Results tagged “Space biology”

NASA announces the award of 10 grants or cooperative agreements for exciting new Space Biology research that will advance NASA's understanding of how living systems respond, acclimate, and adapt to the space environment in support of human space exploration.

Plants will be a major component of advanced life support systems to enable deep space exploration that will take humans to the moon, Mars and beyond.

Understanding which genes are expressed in biological cells is key to understanding how biological organisms respond and adapt to the stresses of spaceflight.

Spaceflight is known to disrupt the immune system in astronauts. Previous research has also shown immune dysregulation in humans subjected to isolation on Earth.

The plant biology experiments of two NC State researchers are back on Earth after spending weeks at the International Space Station.

The National Academy of Sciences Decadal Survey on Biological and Physical Sciences Research in Space 2023-2032 will review the state of knowledge in the current and emerging areas of space-related biological and physical sciences research and generate consensus recommendations for a comprehensive vision and strategy for a decade of transformative science at the frontiers of biological and physical sciences research in space.

Researchers from NASA's Kennedy Space Center planted pepper seeds in seed carriers inside the Space Life Sciences Lab on April 8, 2021, as part of the Plant Habitat-04 (PH-04) experiment.

Microbiologists at the U.S. Naval Research Laboratory are preparing experimental samples of fungi to send for a ride around the moon tentatively scheduled for later in 2021 or early 2022.

Extra Dwarf Pak Choi plants are pictured growing inside the Veggie space botany research facility aboard the International Space Station. The Veg-03 investigation is exploring how to grow food in space and assesses the impact of space gardening on crew morale and mood.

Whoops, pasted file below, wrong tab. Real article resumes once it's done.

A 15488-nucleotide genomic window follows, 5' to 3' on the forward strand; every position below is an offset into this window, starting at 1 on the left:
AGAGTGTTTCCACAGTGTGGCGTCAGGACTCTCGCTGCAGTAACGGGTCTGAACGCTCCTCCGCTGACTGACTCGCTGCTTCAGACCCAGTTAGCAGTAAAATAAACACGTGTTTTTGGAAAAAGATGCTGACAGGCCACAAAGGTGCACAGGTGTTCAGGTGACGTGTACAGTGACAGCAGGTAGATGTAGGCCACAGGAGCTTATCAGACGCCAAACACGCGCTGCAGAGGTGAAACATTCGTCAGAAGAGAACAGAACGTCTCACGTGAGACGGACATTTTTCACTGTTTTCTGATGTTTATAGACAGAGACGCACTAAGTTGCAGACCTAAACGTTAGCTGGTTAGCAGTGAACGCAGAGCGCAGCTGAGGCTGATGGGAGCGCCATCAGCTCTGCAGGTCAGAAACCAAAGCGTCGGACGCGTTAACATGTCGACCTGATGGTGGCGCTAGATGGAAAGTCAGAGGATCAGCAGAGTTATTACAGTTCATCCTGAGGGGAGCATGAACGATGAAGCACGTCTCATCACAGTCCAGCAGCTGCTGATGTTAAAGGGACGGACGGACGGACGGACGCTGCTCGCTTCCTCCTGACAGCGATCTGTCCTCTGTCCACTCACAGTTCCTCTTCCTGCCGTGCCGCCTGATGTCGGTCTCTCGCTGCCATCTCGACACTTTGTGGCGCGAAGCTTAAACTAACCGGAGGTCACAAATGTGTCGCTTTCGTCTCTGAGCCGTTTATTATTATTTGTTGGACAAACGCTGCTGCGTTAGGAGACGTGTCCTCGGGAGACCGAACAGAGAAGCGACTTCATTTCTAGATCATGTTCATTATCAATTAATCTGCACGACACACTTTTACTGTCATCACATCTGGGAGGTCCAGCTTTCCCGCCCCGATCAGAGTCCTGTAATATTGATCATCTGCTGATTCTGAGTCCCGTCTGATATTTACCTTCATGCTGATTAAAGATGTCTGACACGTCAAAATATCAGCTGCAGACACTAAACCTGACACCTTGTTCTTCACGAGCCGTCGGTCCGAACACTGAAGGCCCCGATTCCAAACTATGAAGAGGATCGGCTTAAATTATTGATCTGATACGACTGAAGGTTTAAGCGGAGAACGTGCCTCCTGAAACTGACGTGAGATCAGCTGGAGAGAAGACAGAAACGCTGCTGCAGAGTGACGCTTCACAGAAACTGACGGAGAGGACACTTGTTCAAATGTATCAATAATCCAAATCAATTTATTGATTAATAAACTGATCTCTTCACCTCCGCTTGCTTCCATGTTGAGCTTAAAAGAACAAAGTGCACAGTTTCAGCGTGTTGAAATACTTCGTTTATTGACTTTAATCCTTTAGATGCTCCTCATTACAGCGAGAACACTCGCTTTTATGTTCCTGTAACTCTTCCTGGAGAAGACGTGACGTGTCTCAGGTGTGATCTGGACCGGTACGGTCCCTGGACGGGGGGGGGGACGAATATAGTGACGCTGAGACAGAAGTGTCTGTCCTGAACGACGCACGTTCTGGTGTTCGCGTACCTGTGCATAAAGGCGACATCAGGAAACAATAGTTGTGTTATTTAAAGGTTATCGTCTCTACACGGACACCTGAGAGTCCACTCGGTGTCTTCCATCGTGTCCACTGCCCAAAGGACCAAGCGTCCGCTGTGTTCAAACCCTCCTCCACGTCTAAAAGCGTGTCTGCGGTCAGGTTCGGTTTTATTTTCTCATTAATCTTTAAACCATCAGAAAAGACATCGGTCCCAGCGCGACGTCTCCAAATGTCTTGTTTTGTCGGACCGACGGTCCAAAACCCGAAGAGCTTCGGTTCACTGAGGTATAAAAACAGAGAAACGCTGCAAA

When scientists complete an experiment aboard the International Space Station, the ramifications of that work have just begun. NASA carries on a legacy of decades of biological research data, fueling new discoveries long after studies wrap up in space.

On Nov. 30, 2020, NASA astronaut Kate Rubins harvested radish plants growing in the Advanced Plant Habitat (APH) aboard the International Space Station. She meticulously collected and wrapped in foil each of the 20 radish plants, placing them in cold storage for the return trip to Earth in 2021 on SpaceX's 22nd Commercial Resupply Services mission.

Living in space isn't easy. There are notable impacts on the biology of living things in the harsh environment of space.

Radish plants are pictured growing inside the Columbus laboratory module's Plant Habitat-02. NASA Astronaut Kate Rubins harvested leaves from the plants for the space botany experiment that is exploring the capability for food production in microgravity.

What biology research would you conduct on the International Space Station? As the world celebrates 20 years of astronauts living and working on the International Space Station, ESA is preparing for another decade of European research in humankind's weightless laboratory.

Eight saplings grown from pips taken from Isaac Newton's apple tree and flown in space by ESA astronaut Tim Peake are being planted across the UK and Europe.

A team of researchers led by Professor Ikawa Masahito from the Research Institute for Microbial Diseases of Osaka University, in a joint research project with the University of Tsukuba and the Japan Aerospace Exploration Agency, raised 12 male mice in the Japanese Experiment Module "Kibo" on the International Space Station for 35 days.

NASA has awarded 15 grants for new space biology research designed to help the agency achieve its goals under the Artemis lunar exploration program.

In space, the human body loses muscle mass. Although living in microgravity requires no heavy lifting, this loss of muscle reduces physical performance.

NASA and the Russian Institute of Biomedical Problems, Moscow, are collaborating on a space biology mission aboard an unmanned Russian biosatellite to understand better the mechanisms of how life adapts to microgravity and then readapts to gravity on Earth. NASA will participate in the post-flight analysis of rodents flown for 30 days on the biosatellite, Bion-M1, which launched April 19 from Baikonur, Kazakhstan.

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